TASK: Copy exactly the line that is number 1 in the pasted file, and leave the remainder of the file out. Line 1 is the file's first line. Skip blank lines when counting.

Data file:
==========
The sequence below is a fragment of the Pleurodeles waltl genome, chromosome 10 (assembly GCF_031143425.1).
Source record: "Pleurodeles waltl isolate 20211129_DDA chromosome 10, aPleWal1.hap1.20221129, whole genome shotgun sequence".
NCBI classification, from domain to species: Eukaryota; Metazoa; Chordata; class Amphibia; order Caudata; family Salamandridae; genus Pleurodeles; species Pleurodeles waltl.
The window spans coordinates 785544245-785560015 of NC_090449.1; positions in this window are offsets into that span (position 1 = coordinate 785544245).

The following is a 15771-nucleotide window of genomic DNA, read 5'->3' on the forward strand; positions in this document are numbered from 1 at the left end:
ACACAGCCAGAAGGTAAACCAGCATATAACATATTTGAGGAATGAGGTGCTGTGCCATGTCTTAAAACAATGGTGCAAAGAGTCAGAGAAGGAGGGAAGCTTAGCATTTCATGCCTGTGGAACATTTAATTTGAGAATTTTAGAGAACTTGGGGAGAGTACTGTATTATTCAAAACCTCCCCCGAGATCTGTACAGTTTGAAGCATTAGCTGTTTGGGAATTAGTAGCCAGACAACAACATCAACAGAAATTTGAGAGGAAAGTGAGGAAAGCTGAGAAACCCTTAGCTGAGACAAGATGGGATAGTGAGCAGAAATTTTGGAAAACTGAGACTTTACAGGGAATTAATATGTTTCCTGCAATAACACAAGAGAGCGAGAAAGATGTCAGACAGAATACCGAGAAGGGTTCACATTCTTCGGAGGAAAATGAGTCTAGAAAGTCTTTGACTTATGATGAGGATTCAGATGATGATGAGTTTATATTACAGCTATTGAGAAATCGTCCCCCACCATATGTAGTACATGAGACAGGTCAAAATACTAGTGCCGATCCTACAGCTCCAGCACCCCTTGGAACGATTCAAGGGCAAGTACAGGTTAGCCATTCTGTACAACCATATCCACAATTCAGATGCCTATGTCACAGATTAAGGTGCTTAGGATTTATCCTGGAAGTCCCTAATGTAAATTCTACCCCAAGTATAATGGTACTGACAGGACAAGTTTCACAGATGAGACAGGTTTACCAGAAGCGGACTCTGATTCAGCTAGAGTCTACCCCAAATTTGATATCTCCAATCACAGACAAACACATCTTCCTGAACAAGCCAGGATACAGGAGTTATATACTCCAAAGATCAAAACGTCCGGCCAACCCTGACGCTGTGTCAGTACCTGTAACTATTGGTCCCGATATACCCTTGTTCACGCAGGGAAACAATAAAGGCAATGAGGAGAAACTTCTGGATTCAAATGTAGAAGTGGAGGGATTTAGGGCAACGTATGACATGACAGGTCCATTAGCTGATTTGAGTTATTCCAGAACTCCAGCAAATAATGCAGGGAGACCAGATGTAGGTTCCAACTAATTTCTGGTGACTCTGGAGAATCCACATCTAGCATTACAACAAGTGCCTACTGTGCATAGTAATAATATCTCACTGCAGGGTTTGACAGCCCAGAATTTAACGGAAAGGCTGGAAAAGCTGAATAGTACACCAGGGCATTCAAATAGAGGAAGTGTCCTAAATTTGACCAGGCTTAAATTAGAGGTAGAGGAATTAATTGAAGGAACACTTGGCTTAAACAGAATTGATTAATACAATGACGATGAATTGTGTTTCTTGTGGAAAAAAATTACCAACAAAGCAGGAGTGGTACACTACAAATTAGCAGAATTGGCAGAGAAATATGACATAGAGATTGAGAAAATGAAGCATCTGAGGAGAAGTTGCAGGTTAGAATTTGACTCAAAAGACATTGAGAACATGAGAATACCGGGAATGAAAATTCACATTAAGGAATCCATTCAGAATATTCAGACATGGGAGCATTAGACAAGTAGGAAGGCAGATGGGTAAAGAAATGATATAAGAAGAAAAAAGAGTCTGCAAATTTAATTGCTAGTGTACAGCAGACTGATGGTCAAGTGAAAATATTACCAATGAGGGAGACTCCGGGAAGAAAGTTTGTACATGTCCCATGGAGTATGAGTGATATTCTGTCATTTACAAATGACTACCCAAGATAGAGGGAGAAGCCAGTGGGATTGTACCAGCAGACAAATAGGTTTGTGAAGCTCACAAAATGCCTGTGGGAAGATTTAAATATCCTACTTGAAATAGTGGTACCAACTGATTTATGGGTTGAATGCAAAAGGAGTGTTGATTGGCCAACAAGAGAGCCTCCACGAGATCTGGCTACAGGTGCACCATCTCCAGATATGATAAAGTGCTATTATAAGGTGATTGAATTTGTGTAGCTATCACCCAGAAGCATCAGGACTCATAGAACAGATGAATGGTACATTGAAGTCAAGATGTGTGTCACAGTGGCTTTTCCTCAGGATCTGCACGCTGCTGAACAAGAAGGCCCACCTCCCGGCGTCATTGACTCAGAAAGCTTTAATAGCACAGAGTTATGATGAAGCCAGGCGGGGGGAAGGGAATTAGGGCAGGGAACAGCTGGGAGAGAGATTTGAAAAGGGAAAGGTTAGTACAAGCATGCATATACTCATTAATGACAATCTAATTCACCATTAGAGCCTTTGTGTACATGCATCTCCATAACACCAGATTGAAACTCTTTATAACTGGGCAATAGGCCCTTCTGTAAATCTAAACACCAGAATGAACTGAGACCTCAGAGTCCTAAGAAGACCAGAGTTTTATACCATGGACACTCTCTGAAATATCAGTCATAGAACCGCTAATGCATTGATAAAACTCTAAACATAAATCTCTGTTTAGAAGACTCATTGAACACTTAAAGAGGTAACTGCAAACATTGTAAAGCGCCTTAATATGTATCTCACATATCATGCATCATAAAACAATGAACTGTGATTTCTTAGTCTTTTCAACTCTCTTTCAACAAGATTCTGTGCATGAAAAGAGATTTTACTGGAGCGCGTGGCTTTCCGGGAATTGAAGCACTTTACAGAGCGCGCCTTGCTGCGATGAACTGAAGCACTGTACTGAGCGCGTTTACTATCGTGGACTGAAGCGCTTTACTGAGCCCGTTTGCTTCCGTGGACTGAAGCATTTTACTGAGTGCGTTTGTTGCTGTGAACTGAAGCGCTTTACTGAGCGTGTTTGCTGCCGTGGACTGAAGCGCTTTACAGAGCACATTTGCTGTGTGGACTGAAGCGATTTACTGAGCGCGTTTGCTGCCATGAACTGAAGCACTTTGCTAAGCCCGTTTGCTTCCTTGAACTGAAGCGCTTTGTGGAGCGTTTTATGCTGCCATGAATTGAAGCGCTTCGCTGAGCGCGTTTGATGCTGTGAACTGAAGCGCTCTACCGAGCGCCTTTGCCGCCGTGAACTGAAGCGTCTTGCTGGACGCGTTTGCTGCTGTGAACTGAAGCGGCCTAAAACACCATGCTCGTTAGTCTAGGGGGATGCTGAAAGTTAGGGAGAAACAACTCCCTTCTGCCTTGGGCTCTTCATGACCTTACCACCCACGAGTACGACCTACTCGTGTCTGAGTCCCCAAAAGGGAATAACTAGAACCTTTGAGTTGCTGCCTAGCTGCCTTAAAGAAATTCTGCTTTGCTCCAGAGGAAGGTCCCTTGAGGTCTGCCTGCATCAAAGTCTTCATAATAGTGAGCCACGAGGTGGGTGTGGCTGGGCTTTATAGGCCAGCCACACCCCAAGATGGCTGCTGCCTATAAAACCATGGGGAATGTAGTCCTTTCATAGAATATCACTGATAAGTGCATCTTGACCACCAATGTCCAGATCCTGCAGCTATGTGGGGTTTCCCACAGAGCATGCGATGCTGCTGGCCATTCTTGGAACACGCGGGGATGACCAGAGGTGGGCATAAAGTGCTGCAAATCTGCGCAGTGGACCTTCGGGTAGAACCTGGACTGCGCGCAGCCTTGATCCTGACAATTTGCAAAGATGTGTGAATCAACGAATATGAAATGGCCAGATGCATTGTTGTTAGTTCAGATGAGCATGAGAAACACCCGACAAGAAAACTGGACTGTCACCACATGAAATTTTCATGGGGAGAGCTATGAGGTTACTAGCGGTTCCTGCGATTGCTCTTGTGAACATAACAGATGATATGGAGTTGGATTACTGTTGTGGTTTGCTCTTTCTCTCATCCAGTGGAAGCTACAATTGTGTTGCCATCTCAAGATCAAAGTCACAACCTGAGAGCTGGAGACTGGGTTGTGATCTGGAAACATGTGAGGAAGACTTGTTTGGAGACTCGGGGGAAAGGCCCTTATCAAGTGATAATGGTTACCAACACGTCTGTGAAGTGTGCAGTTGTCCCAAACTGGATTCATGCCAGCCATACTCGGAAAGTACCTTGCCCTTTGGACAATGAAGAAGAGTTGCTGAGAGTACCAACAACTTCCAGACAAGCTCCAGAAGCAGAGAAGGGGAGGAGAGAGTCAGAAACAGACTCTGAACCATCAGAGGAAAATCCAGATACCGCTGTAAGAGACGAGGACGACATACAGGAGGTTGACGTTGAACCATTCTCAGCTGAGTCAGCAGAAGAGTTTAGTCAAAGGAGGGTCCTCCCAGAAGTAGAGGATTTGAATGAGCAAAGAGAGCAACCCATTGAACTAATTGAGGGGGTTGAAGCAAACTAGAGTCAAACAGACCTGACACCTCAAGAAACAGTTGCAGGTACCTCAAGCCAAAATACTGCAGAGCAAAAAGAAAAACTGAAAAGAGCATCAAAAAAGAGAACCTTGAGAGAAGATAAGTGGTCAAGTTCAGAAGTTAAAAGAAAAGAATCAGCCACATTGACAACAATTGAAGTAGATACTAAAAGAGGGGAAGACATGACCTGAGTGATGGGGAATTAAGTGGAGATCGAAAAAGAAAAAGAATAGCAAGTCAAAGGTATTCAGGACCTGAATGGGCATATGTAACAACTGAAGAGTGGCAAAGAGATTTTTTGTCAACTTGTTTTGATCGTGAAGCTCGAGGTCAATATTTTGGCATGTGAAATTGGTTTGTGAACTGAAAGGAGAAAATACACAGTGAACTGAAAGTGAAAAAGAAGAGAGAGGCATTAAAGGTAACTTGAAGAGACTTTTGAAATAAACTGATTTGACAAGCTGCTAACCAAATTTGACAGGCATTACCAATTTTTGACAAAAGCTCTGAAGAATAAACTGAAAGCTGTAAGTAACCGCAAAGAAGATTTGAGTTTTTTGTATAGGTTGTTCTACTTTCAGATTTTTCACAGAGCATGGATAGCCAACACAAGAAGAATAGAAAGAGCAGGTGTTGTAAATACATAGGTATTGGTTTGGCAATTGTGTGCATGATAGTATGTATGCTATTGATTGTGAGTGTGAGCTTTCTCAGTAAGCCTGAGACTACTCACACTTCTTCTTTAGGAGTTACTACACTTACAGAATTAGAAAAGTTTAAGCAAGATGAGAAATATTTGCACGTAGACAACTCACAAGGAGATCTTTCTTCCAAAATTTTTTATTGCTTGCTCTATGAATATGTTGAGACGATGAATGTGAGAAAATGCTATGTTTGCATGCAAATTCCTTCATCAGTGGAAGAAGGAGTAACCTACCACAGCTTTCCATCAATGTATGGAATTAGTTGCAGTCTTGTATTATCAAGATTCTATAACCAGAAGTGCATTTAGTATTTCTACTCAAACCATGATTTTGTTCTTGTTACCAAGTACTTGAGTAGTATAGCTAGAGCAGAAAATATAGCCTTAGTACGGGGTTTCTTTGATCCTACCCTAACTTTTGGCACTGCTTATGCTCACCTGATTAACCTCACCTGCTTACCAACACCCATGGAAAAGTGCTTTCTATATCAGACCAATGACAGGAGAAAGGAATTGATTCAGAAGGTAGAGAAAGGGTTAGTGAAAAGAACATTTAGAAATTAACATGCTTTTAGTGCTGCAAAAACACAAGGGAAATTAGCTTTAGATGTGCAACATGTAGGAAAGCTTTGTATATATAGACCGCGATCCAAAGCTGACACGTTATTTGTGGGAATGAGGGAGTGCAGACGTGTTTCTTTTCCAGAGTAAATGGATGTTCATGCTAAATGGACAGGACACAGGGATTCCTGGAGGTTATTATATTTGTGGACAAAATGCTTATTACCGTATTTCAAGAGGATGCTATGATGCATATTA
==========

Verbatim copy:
The sequence below is a fragment of the Pleurodeles waltl genome, chromosome 10 (assembly GCF_031143425.1).